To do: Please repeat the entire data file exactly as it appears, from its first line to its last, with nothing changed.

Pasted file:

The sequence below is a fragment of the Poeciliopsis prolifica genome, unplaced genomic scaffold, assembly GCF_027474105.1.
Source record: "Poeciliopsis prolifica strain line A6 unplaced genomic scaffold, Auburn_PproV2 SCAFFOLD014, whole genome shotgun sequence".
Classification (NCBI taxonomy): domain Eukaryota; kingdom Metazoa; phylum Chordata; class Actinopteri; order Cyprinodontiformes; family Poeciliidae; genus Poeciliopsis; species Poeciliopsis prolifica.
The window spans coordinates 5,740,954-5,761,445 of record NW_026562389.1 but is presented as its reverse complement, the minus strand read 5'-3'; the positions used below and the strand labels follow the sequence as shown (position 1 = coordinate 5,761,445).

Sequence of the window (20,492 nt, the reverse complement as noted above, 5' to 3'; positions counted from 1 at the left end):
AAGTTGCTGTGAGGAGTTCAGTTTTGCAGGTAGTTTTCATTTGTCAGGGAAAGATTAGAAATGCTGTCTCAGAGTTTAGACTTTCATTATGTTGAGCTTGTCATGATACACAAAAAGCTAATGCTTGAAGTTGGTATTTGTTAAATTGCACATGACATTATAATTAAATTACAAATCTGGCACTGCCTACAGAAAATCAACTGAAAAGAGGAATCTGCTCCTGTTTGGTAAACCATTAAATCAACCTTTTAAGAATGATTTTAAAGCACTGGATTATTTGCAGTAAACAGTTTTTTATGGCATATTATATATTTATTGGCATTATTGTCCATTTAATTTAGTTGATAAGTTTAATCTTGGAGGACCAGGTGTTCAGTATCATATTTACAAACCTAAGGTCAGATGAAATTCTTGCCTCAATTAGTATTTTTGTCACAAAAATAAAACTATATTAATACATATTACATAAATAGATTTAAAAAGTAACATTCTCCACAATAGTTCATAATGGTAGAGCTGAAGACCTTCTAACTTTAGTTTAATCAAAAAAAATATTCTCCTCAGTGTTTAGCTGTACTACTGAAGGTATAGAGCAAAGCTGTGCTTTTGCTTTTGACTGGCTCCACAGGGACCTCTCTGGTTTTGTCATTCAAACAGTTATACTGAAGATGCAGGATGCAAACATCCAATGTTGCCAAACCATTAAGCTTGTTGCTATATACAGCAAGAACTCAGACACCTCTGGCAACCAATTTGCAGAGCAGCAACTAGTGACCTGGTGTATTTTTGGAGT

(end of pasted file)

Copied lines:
The sequence below is a fragment of the Poeciliopsis prolifica genome, unplaced genomic scaffold, assembly GCF_027474105.1.
Source record: "Poeciliopsis prolifica strain line A6 unplaced genomic scaffold, Auburn_PproV2 SCAFFOLD014, whole genome shotgun sequence".
Classification (NCBI taxonomy): domain Eukaryota; kingdom Metazoa; phylum Chordata; class Actinopteri; order Cyprinodontiformes; family Poeciliidae; genus Poeciliopsis; species Poeciliopsis prolifica.
The window spans coordinates 5,740,954-5,761,445 of record NW_026562389.1 but is presented as its reverse complement, the minus strand read 5'-3'; the positions used below and the strand labels follow the sequence as shown (position 1 = coordinate 5,761,445).

Sequence of the window (20,492 nt, the reverse complement as noted above, 5' to 3'; positions counted from 1 at the left end):
AAGTTGCTGTGAGGAGTTCAGTTTTGCAGGTAGTTTTCATTTGTCAGGGAAAGATTAGAAATGCTGTCTCAGAGTTTAGACTTTCATTATGTTGAGCTTGTCATGATACACAAAAAGCTAATGCTTGAAGTTGGTATTTGTTAAATTGCACATGACATTATAATTAAATTACAAATCTGGCACTGCCTACAGAAAATCAACTGAAAAGAGGAATCTGCTCCTGTTTGGTAAACCATTAAATCAACCTTTTAAGAATGATTTTAAAGCACTGGATTATTTGCAGTAAACAGTTTTTTATGGCATATTATATATTTATTGGCATTATTGTCCATTTAATTTAGTTGATAAGTTTAATCTTGGAGGACCAGGTGTTCAGTATCATATTTACAAACCTAAGGTCAGATGAAATTCTTGCCTCAATTAGTATTTTTGTCACAAAAATAAAACTATATTAATACATATTACATAAATAGATTTAAAAAGTAACATTCTCCACAATAGTTCATAATGGTAGAGCTGAAGACCTTCTAACTTTAGTTTAATCAAAAAAAATATTCTCCTCAGTGTTTAGCTGTACTACTGAAGGTATAGAGCAAAGCTGTGCTTTTGCTTTTGACTGGCTCCACAGGGACCTCTCTGGTTTTGTCATTCAAACAGTTATACTGAAGATGCAGGATGCAAACATCCAATGTTGCCAAACCATTAAGCTTGTTGCTATATACAGCAAGAACTCAGACACCTCTGGCAACCAATTTGCAGAGCAGCAACTAGTGACCTGGTGTATTTTTGGAGT